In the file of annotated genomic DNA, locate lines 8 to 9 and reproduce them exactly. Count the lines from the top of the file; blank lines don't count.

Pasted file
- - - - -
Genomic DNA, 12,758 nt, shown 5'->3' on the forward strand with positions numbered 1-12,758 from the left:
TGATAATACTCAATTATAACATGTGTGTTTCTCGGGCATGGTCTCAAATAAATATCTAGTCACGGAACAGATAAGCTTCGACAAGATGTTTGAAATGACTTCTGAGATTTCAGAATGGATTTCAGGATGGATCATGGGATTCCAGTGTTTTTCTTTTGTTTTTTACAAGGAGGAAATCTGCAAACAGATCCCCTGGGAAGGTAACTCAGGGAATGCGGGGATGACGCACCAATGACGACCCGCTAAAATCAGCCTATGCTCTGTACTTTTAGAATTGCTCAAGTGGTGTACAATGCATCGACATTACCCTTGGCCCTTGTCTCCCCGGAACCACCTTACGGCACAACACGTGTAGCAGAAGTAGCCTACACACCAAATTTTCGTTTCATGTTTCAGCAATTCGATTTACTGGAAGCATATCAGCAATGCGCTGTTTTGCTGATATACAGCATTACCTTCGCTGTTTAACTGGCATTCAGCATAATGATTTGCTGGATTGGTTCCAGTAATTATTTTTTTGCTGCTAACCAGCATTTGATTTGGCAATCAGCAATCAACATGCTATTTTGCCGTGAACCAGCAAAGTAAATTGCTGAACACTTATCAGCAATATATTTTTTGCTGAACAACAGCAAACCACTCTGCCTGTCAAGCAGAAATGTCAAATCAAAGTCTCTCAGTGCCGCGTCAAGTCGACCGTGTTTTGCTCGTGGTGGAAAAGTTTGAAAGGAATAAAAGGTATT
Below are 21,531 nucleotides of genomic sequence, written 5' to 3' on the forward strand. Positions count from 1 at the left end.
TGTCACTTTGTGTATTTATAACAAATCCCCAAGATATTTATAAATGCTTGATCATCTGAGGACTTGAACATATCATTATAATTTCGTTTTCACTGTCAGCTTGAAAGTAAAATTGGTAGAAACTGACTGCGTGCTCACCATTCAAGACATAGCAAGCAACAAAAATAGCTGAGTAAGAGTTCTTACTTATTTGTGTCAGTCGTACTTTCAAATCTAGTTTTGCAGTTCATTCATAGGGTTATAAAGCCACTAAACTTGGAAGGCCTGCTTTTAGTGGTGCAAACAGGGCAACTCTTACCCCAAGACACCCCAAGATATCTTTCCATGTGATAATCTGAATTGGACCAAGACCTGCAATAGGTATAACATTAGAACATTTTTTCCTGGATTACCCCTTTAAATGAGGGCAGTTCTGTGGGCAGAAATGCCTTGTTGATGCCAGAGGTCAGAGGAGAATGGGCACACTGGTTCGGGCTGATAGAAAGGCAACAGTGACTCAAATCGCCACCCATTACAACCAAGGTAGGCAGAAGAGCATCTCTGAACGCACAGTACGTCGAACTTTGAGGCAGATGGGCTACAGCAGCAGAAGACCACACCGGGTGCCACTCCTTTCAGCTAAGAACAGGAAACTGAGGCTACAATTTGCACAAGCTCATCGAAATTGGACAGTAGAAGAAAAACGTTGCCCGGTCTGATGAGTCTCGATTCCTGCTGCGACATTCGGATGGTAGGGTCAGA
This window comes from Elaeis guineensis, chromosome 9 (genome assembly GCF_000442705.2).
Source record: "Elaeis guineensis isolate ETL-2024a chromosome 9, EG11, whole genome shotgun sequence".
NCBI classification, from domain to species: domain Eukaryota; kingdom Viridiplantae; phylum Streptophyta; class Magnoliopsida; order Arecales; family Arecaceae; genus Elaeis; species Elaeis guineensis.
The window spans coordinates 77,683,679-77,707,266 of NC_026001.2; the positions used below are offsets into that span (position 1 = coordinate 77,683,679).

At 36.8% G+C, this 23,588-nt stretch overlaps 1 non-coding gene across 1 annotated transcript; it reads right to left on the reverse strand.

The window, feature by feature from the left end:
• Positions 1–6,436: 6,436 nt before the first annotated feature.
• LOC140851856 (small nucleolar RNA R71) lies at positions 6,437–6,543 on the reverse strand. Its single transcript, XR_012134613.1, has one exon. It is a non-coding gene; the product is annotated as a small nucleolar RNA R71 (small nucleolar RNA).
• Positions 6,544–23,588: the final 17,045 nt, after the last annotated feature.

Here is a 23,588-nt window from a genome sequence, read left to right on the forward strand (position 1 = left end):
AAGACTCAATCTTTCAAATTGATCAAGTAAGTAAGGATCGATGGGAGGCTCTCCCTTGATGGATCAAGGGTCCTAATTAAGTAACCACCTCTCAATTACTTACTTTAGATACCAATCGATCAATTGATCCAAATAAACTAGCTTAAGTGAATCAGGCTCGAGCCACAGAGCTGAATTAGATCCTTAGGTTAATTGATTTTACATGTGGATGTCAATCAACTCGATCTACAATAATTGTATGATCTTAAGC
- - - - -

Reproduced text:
The window spans coordinates 77,683,679-77,707,266 of NC_026001.2; the positions used below are offsets into that span (position 1 = coordinate 77,683,679).

At 36.8% G+C, this 23,588-nt stretch overlaps 1 non-coding gene across 1 annotated transcript; it reads right to left on the reverse strand.